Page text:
>> XSLT is a functional and Turing-complete language that can handle it
>> effectively and transform it to (X)HTML or other formats.
>> Graphity Client includes a number of predefined generic XSLT
>> stylesheets that can be imported, extended, customized etc:
>>
>> https://github.com/Graphity/graphity-client/tree/master/src/main/webapp/static/org/graphity/client/xsl
>>
>> The facets part is more complicated. If you are using SPARQL to
>> retrieve RDF results, you can modify the query on the fly, to narrow
>> down matches based on the facet selections. That is what we did in
>> this project: http://dedanskeaviser.dk/newspapers
>> If not, then it depends on the API you are using to access RDF.
>>
>> I am not familiar with DCI or its concept of actors/roles/contexts.
>> Maybe it would be easier if you explained your goals. If you are
>> looking for a functional implementation of data-driven applications
>> that uses REST and HATEOS and builds interactive forms and other
>> navigation items, it is exactly what we provide:
>> http://graphityhq.com/technology
>>
>> We would be happy to this topic discuss further.
>>
>>
>> Martynas
>> graphityhq.com
>>
>> On Mon, Oct 12, 2015 at 10:26 PM, Sebastian Samaruga
>> <cognescent@gmail.com> wrote:
>> > Sorry if this is not the right list. I've came here from a reply in a
>> > previous post.
>> >
>> > I don't know if this is something new, it just seems it was useful for
>> the
>> > kind of interface I was looking for. I was just wondering what would be
>> the
>> > best way to facilitate browsing and search in the application demo I'm
>> > building that renders RDF / Semantic Web contents. I've figured out
>> there
>> > must be a tree hierarchy of categories, roles and instances of data to
>> which
>> > adhere the incoming data parsing so having a common denominator for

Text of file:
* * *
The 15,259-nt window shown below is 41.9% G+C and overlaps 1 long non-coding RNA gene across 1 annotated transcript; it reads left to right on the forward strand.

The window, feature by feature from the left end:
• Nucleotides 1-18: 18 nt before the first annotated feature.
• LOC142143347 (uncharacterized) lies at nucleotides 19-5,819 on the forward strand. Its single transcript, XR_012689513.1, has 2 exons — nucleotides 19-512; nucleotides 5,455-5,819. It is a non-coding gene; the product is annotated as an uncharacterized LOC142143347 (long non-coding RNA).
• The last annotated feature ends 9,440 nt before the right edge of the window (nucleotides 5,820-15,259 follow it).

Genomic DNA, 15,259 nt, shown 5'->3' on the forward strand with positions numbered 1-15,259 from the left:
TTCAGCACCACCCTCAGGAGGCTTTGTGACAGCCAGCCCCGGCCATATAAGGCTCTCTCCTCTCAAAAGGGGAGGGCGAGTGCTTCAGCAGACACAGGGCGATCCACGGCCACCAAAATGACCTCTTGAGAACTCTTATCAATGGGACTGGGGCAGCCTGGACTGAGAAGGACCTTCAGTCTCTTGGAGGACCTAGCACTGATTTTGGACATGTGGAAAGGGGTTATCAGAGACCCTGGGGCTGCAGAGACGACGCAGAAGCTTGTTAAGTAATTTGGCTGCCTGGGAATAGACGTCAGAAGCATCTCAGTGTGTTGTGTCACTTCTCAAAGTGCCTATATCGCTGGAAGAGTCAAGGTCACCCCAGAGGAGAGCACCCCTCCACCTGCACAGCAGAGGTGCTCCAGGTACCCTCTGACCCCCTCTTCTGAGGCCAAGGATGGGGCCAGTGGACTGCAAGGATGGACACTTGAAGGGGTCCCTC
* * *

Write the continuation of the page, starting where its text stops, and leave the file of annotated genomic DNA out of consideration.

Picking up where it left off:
>> > different input structures.
>> >
>> > Having this structures, browsing through the tree of data, an item
>> (leave or
>> > node) could be 'picked up' as a facet. For example, if the scenario is
>> "Car
>> > Rental" as a category, "Car Model" and "Rental City" as roles and many
>> > models of cars and many cities as instances, what if I could pick a car
>> > model, a city or both and press "Aggregate" and this resulting in root
>> > categories for each specific car rental ("Car Rental 1", "Car Rental 2",
>> > etc) with its roles populated with the corresponding criteria values
>> (the
>> > city corresponding to "Car Rental 1" given its car, etc).
>> >
>> > Maybe this sounds dumb. But the question is: how difficult would be to
>> build
>> > such a filter criteria using only RDF datasources. RDF statement
>> resources
>> > are not individualized by their occurrences. An RDF resource is the same
>> > regardless which statements it occurs. And, although I've found a way to
>> > individualize occurrences of, for example, Car Rental(s), I can't find
>> the
>> > way yet to correlate this instances with the instances of their roles.
>> >
>> > Also, I'm restricting my mappings (ontology processing output) to three
>> > levels depth, which seems arbitrary. I could not restrict the graph to
>> any
>> > depth. But I'll keep trying a while with this arrangements. It seems
>> > attractive the correlation of categories, roles and instances with some
>> of
>> > the concepts in the DCI programming model
>> > (https://en.wikipedia.org/wiki/Data,_context_and_interaction) which
>> could
>> > allow for a model driven focused approach of building the client
>> > application, again with the ontology 'common factors' concept in mind.
>> >
>> > And the concept of actors, roles and contexts seems as an ideal case
>> for a
>> > functional language implementation of what could be a runtime
>> environment
>> > for data driven applications (think of a REST-HATEOAS client that
>> > interactively builds forms and other navigation items simply by content
>> > negotiation with a functional data-state-based endpoint).
>> >
>> > Source, examples and the demo web application are available in the
>> project
>> > web page:
>> >
>> > http://cognescent.blogspot.com
>> > http://sourceforge.net/projects/cognescent/
>> >
>> > Regards,
>> > Sebastian
>>
>
>
Received on Friday, 4 December 2015 08:31:21 UTC